Duck Breasts With Port Reduction Sauce

In this episode, Martha demonstrates how to pan-sear, a technique that produces consistently satisfying—and quick—meats and fish. Pan searing involves browning food quickly over high heat so it develops a nice crust and locks in the flavor and juiciness. Martha shares her technique for pan-seared scallops with lemon-caper sauce. She also offers recipes for crisp-skinned salmon fillet, pan-seared steak with mustard-cream sauce, and Muscovy duck breasts with a port-wine reduction.

Serves 2


  • For the Duck
    • 1 large Muscovy duck breast, about 1 pound
    • Coarse salt and freshly ground pepper
  • For Port Reduction
    • 2 tablespoons minced shallots
    • 3/4 cup ruby port wine
    • 1/2 cup chicken stock
    • 2 sprigs fresh thyme
    • 2 tablespoons unsalted butter
    • Coarse salt
    • Freshly ground pepper


  1. Using a sharp knife, trim away excess skin from the duck (leaving enough to amply cover the breast). Using a sharp knife, score the skin, first cutting diagonally in one direction, and then the other, in a crosshatch manner. Cut all the way through the skin and most of the fat, but avoid the flesh. Alternatively, you can use a Jaccard tool to pierce the skin. On a small rimmed baking sheet or a plate, place a 1/4 inch layer of salt rough the size of the duck breast. Place duck breast skin-side down on bed of salt. Let stand at room temperature for 1 hour. Remove and brush off salt with a stiff brush. Line a small rimmed baking sheet or shallow dish with ice cubes and cover with plastic wrap. Place duck breast skin-side down on plastic wrap and weight it with a cheesecloth bundle filled with pie weights or dried beans for 25 minutes at room temperature.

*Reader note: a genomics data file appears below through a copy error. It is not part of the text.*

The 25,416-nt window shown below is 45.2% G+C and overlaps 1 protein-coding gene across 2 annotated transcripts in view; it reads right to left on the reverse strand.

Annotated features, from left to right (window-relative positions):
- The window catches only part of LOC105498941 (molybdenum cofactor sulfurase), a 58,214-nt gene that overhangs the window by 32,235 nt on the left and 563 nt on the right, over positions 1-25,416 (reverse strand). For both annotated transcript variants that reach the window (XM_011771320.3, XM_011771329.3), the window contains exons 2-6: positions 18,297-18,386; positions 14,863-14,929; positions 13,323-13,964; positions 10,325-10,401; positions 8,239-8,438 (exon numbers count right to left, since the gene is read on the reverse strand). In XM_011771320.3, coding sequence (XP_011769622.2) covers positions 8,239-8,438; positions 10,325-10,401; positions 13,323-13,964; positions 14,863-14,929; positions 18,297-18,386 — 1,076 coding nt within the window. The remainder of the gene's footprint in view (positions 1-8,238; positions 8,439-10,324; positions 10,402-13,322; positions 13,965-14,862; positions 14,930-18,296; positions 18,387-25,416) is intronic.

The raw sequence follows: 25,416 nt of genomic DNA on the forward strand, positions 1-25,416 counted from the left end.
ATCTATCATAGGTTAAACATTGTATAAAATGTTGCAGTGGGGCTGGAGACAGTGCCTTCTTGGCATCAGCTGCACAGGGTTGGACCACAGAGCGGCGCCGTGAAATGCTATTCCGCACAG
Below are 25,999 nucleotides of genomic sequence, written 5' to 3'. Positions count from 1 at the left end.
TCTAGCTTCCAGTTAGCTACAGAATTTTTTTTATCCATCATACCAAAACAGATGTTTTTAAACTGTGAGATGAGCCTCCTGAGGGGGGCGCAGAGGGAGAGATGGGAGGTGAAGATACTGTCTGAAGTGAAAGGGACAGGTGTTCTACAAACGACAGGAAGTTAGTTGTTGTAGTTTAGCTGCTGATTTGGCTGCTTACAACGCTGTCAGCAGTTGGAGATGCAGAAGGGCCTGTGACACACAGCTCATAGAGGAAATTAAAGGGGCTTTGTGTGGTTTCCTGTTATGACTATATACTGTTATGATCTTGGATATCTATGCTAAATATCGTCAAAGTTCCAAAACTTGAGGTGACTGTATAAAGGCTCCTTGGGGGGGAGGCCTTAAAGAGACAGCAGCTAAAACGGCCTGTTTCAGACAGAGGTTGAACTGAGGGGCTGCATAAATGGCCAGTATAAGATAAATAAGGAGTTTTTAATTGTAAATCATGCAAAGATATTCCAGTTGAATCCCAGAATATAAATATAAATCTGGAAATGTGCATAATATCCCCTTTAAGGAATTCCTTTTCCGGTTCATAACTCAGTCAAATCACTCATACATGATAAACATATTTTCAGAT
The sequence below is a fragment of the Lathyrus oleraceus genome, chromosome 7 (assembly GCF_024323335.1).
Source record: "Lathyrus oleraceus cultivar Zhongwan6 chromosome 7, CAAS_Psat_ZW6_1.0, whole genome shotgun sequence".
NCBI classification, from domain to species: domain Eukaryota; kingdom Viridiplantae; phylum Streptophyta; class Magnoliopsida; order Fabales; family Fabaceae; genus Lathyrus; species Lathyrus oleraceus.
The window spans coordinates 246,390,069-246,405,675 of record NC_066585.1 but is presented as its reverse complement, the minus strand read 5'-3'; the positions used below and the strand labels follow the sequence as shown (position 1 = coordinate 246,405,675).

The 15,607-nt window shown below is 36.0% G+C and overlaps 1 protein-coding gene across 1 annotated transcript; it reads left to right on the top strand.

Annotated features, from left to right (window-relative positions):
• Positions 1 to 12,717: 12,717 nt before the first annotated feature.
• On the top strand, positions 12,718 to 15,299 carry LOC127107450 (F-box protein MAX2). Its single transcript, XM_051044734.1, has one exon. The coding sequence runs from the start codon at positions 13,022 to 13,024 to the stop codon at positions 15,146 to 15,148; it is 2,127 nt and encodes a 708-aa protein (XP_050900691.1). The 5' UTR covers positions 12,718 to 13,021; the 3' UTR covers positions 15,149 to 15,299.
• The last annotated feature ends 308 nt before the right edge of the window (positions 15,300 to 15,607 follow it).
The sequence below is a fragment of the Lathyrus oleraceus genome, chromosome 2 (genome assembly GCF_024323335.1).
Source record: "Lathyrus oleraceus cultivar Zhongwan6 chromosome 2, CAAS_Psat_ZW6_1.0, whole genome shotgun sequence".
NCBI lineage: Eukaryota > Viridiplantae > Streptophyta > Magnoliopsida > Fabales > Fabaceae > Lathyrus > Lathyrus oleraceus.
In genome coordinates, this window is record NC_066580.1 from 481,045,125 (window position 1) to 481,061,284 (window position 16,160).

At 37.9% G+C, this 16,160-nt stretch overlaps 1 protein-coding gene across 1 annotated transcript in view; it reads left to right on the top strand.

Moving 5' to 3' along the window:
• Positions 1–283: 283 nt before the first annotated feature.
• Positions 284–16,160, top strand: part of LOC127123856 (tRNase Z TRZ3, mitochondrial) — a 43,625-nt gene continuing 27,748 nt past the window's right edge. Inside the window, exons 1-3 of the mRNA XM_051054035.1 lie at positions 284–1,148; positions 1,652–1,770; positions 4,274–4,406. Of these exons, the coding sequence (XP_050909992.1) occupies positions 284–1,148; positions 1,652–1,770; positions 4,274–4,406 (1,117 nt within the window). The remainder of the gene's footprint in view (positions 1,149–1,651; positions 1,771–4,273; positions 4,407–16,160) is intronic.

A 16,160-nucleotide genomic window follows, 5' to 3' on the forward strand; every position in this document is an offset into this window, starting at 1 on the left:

2. Preheat oven to 350 degrees. Remove cheesecloth bundle and season flesh side with pepper, and place skin side down, in an unheated 10-inch skillet. Top again with cheesecloth bundle and cook over medium-low heat until a small pool of fat forms in the pan. As fat accumulates, spoon off into a heatproof bowl and reserve for another use; allowing it to cool before storing in an airtight container at room temperature. Continue to cook duck until the skin is nicely browned and crisp, about 25 minutes. Use tongs to turn breast over and top with cheesecloth bundle for 1 minute. Remove bundle and transfer skillet to oven and cook until duck is medium rare, 8 to 12 minutes. It should register 125 degrees on an instant-read thermometer inserted into the thickest part. Transfer to a wire rack set over a rimmed baking sheet to rest for 5 to 7 minutes. The duck will continue to cook slightly during this time.
  3. Drain all of fat from the pan and place over medium heat. Add the shallots and cook until soft, about 2 minutes. Increase heat to medium high and add the port, chicken stock, and thyme, scraping the bits from the bottom of the pan with a wooden spoon. Bring to a simmer and cook until sauce is syrupy and reduced to 1/3 cup. Remove from heat and whisk in butter until fully incorporated. Season to taste with salt and pepper and serve.
  4. Slice duck crosswise on a slight angle into 1/4-inch-thick slices, fan out on serving plates, and drizzle with sauce before serving.